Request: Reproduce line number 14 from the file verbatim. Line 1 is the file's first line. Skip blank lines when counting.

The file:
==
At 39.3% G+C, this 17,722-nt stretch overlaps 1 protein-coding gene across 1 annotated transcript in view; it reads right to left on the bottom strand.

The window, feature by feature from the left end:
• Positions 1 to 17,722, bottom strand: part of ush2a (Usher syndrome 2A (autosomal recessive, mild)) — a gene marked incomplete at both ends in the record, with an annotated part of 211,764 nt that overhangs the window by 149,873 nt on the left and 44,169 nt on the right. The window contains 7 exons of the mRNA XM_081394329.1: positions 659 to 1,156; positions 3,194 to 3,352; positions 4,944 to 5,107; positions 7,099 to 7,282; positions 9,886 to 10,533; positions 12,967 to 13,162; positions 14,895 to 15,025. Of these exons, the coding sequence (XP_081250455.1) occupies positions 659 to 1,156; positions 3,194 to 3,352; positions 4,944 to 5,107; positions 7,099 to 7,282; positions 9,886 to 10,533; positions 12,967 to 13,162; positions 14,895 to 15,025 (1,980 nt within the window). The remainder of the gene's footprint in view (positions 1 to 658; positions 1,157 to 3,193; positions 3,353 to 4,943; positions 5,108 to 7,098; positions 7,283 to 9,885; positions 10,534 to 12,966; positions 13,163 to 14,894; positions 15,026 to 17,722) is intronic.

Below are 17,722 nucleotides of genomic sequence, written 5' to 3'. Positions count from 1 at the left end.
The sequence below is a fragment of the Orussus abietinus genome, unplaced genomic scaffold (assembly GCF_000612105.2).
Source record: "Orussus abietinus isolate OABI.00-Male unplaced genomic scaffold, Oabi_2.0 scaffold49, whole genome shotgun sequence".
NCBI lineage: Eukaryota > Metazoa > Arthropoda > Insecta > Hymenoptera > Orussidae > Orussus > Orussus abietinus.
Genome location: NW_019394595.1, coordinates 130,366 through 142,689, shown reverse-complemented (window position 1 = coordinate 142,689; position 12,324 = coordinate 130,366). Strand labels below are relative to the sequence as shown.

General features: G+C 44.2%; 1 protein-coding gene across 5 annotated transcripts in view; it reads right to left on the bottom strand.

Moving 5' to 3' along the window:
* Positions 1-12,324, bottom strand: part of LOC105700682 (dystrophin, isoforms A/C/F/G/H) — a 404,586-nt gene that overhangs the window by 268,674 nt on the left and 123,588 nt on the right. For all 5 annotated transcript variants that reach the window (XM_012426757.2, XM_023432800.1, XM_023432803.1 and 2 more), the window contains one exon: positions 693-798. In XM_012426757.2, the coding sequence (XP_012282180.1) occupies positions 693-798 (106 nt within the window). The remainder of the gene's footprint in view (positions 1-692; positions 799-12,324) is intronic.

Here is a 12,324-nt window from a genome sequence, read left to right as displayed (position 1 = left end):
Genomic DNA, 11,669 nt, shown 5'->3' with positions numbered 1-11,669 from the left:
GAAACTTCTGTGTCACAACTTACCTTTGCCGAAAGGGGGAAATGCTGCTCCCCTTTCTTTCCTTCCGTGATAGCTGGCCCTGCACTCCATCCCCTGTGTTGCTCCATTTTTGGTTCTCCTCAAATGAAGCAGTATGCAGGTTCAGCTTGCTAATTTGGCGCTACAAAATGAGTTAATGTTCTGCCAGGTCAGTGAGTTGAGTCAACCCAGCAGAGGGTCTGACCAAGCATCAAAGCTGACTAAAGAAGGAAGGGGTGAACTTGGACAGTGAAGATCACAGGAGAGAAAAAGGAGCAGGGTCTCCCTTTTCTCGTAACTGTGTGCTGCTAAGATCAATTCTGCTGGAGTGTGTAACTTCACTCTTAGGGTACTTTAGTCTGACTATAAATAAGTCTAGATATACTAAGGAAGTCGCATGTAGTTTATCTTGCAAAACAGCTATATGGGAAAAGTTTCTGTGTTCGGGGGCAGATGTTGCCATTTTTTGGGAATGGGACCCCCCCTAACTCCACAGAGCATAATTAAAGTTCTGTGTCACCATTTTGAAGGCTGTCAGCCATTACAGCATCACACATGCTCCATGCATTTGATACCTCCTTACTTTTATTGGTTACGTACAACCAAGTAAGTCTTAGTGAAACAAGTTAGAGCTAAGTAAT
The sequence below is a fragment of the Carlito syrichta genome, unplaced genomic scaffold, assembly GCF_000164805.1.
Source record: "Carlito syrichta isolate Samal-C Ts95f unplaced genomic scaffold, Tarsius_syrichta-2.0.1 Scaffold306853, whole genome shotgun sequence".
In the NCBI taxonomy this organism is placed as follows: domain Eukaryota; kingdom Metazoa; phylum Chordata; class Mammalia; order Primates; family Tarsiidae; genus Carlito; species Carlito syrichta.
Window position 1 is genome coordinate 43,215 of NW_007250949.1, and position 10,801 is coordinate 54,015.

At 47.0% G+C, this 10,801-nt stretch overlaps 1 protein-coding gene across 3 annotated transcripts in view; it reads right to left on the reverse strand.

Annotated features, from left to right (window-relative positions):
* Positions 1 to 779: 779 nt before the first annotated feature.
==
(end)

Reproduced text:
GAAACTTCTGTGTCACAACTTACCTTTGCCGAAAGGGGGAAATGCTGCTCCCCTTTCTTTCCTTCCGTGATAGCTGGCCCTGCACTCCATCCCCTGTGTTGCTCCATTTTTGGTTCTCCTCAAATGAAGCAGTATGCAGGTTCAGCTTGCTAATTTGGCGCTACAAAATGAGTTAATGTTCTGCCAGGTCAGTGAGTTGAGTCAACCCAGCAGAGGGTCTGACCAAGCATCAAAGCTGACTAAAGAAGGAAGGGGTGAACTTGGACAGTGAAGATCACAGGAGAGAAAAAGGAGCAGGGTCTCCCTTTTCTCGTAACTGTGTGCTGCTAAGATCAATTCTGCTGGAGTGTGTAACTTCACTCTTAGGGTACTTTAGTCTGACTATAAATAAGTCTAGATATACTAAGGAAGTCGCATGTAGTTTATCTTGCAAAACAGCTATATGGGAAAAGTTTCTGTGTTCGGGGGCAGATGTTGCCATTTTTTGGGAATGGGACCCCCCCTAACTCCACAGAGCATAATTAAAGTTCTGTGTCACCATTTTGAAGGCTGTCAGCCATTACAGCATCACACATGCTCCATGCATTTGATACCTCCTTACTTTTATTGGTTACGTACAACCAAGTAAGTCTTAGTGAAACAAGTTAGAGCTAAGTAAT